Judge C., a well-known, highly respectable Knickerbocker, on the shady side of fifty, widower with five children full of fun and frolic, ever ready for a joke to give or take—was bantered the other evening by a miss of five and twenty for not taking a wife. She argued that he was hale and hearty and deserved a matrimonial mess-mate. The Judge acknowledged the fact, admitted that he was convinced by the eloquence of his fair friend that he had thus far been remiss, expressed contrition of the fault confessed, and ended with offering himself to the lady, telling her she could not certainly reject him after pointing out his heinous offense. The lady replied that she would be most happy to take the situation so uniquely advertised, and become bone of his bone and flesh of his flesh, but there was one—to her—serious obstacle.
“Well,” said the Judge, “name it. My profession is to surmount such obstacles.” “Ah! Judge, this is beyond your powers. I have vowed if I ever married a widower, he must have ten children.”
“Ten children! Oh, that’s nothing,” says the Judge. “I’ll give you five now and my notes on demand in yearly installments for the balance.” Iowa State Reporter [Waterloo, IA] 18 September 1872: p. 7
Hired altars for use at home weddings is one of the more recent fashionable fads of the upper ten-dom of New York society. Fashion has some queer freaks.Western Kansas World 23 July 1892: p. 5
A Singular Death-bed Scene [Montreal Dispatch to New York Times]
At a late hour last night a man named Alphonse Mousset went to the Civic Hospital, rang the door-bell, and on being asked who was there answered that it was a new patient. As soon as the door was opened by a nun he rushed into the hospital and upstairs into the women’s ward. There he knelt by the bedside of his dying wife and implored her before leaving him forever to sign some sort of a contract by which after her death he should be recognized as the sole possessor of some $500 she owned in bank shares. The gardener was called in, and by his aid Mousset was very quickly shown outside the door. The woman died to-day. The couple had been married only six weeks. Cincinnati [OH] Enquirer 19 July 1885: p. 11.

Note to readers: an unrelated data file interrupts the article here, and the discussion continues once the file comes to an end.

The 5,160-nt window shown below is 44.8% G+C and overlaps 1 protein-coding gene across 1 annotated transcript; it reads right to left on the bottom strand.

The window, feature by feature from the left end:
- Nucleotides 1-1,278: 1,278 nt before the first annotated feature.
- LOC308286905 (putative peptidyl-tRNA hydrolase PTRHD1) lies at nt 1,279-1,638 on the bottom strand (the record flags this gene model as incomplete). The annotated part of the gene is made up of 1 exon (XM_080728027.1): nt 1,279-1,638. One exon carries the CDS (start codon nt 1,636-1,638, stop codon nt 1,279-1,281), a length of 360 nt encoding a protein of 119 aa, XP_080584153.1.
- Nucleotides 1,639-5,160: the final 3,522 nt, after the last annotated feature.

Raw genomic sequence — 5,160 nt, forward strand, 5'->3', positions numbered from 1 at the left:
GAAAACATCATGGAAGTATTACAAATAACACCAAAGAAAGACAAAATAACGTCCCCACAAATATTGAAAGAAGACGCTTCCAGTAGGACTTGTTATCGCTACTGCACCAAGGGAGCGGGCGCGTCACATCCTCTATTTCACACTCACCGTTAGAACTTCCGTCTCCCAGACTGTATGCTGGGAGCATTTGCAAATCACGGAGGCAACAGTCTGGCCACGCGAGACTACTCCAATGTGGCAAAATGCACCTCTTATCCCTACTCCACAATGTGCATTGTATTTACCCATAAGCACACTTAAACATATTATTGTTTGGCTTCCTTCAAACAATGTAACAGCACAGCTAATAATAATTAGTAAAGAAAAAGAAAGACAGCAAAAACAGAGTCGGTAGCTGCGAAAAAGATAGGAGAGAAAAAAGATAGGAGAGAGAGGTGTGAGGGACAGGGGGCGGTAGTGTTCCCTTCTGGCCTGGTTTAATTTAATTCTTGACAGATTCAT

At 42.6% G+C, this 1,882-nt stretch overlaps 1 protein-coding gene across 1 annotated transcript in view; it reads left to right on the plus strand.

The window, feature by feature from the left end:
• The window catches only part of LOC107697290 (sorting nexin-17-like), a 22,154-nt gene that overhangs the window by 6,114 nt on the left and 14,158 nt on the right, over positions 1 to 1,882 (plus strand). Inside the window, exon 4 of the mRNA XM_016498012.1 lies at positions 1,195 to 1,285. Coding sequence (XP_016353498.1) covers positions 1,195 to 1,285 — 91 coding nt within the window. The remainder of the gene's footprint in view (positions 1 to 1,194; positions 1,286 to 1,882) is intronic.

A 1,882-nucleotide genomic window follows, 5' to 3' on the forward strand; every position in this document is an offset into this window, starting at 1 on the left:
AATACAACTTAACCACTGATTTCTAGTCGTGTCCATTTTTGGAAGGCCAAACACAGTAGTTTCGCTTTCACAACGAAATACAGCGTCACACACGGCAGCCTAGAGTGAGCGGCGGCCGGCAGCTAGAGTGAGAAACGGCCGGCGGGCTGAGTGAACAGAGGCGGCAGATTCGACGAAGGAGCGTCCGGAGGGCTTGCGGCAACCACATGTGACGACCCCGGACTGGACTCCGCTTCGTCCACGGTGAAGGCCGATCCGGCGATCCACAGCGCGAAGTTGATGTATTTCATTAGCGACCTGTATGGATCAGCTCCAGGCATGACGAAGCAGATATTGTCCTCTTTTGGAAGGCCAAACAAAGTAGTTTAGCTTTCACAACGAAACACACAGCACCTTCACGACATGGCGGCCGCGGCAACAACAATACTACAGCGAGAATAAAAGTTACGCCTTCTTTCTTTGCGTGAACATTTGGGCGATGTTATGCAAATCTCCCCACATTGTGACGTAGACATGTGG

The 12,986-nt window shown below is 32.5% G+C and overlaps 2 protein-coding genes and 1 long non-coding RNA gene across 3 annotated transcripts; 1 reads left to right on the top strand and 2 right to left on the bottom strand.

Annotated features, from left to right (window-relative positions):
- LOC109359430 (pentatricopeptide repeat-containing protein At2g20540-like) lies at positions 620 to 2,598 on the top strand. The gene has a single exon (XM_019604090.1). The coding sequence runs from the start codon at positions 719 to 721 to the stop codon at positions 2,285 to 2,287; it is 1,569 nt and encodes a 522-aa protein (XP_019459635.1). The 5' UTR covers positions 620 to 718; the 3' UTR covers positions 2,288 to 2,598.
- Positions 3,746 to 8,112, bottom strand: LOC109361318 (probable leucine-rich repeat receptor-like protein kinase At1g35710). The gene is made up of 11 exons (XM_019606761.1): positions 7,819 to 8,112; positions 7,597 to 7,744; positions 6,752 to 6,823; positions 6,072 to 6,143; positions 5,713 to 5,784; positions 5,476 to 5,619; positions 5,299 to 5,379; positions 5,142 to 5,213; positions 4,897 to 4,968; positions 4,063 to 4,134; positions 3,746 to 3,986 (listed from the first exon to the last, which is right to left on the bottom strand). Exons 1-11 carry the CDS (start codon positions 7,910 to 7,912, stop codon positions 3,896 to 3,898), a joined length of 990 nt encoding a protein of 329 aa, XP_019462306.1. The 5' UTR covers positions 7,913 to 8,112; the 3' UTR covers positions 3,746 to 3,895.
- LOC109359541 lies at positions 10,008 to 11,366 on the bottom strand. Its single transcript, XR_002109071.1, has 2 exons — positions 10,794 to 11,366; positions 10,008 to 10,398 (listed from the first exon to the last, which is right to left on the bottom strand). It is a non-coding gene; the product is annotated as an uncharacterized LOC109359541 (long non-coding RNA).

Three years ago a young woman in Nashua wrote a few sensible words of devotion to the Union and put the paper with her name in a pair of soldiers’ drawers she was making for the Nashua Manufacturing Company. The soldier who drew the drawers wrote to her, and the correspondence was kept up. He was promoted to a Lieutenancy, and was lately discharged; and later still the couple were married. Cape Ann Advertiser [Gloucester, MA] 1 September 1865: p. 2
ANECDOTE A certain Macaroni bien peudre et bien frize, with a feather hat under his arm, perfumed like an Egyptian mummy, and who had all the appearance of a modern puppy, went to church with his bride, to receive the nuptial blessing, when the Parson, struck with wonder at the strange apparition, for fear of a mistake, thought proper to ask before the ceremony, which of the two was the Lady? Spooner’s Vermont Journal [Windsor, VT] 7 April 1784: p. 3
“Never write letters, young man, that you’ll regret in after life.” “You speak as from experience.” “I do. In early correspondence with her who is now my wife I signed myself, ‘Your obedient servant.’” The Day Book [Chicago, IL] 6 January 1913: p. 28
Mrs Daffodil’s Aide-memoire: A previous post for this week contained18th-century suggestions for choosing an agreeable husband. You might also enjoy a post from last Valentine’s Day on vintage advice to select a worthy spouse.